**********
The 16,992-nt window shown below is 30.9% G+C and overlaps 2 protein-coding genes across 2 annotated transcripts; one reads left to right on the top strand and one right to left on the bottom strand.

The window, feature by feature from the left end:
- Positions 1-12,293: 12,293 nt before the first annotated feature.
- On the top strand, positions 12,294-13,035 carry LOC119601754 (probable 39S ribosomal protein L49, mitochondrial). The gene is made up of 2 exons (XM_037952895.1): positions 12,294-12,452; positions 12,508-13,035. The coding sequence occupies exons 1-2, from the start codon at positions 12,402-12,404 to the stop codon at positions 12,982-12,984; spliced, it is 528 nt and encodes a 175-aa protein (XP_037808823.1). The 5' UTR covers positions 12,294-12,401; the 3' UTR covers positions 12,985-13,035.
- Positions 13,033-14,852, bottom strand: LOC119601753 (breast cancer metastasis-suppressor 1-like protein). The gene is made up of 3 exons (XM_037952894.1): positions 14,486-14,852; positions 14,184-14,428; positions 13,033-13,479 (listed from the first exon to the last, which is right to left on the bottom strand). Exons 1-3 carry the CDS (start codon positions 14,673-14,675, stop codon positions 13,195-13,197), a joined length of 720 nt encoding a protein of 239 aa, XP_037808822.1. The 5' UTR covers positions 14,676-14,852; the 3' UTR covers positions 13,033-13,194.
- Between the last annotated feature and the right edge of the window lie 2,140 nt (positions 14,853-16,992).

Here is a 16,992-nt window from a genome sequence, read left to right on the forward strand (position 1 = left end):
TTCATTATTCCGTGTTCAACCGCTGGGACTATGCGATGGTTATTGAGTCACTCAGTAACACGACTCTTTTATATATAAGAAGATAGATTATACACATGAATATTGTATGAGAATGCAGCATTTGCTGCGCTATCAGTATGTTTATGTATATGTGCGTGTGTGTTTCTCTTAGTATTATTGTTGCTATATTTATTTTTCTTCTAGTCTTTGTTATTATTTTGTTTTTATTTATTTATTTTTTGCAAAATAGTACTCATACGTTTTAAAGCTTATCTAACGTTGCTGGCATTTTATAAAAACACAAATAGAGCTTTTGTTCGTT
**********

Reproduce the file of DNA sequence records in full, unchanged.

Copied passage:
The 16,992-nt window shown below is 30.9% G+C and overlaps 2 protein-coding genes across 2 annotated transcripts; one reads left to right on the top strand and one right to left on the bottom strand.

The window, feature by feature from the left end:
- Positions 1-12,293: 12,293 nt before the first annotated feature.
- On the top strand, positions 12,294-13,035 carry LOC119601754 (probable 39S ribosomal protein L49, mitochondrial). The gene is made up of 2 exons (XM_037952895.1): positions 12,294-12,452; positions 12,508-13,035. The coding sequence occupies exons 1-2, from the start codon at positions 12,402-12,404 to the stop codon at positions 12,982-12,984; spliced, it is 528 nt and encodes a 175-aa protein (XP_037808823.1). The 5' UTR covers positions 12,294-12,401; the 3' UTR covers positions 12,985-13,035.
- Positions 13,033-14,852, bottom strand: LOC119601753 (breast cancer metastasis-suppressor 1-like protein). The gene is made up of 3 exons (XM_037952894.1): positions 14,486-14,852; positions 14,184-14,428; positions 13,033-13,479 (listed from the first exon to the last, which is right to left on the bottom strand). Exons 1-3 carry the CDS (start codon positions 14,673-14,675, stop codon positions 13,195-13,197), a joined length of 720 nt encoding a protein of 239 aa, XP_037808822.1. The 5' UTR covers positions 14,676-14,852; the 3' UTR covers positions 13,033-13,194.
- Between the last annotated feature and the right edge of the window lie 2,140 nt (positions 14,853-16,992).

Here is a 16,992-nt window from a genome sequence, read left to right on the forward strand (position 1 = left end):
TTCATTATTCCGTGTTCAACCGCTGGGACTATGCGATGGTTATTGAGTCACTCAGTAACACGACTCTTTTATATATAAGAAGATAGATTATACACATGAATATTGTATGAGAATGCAGCATTTGCTGCGCTATCAGTATGTTTATGTATATGTGCGTGTGTGTTTCTCTTAGTATTATTGTTGCTATATTTATTTTTCTTCTAGTCTTTGTTATTATTTTGTTTTTATTTATTTATTTTTTGCAAAATAGTACTCATACGTTTTAAAGCTTATCTAACGTTGCTGGCATTTTATAAAAACACAAATAGAGCTTTTGTTCGTT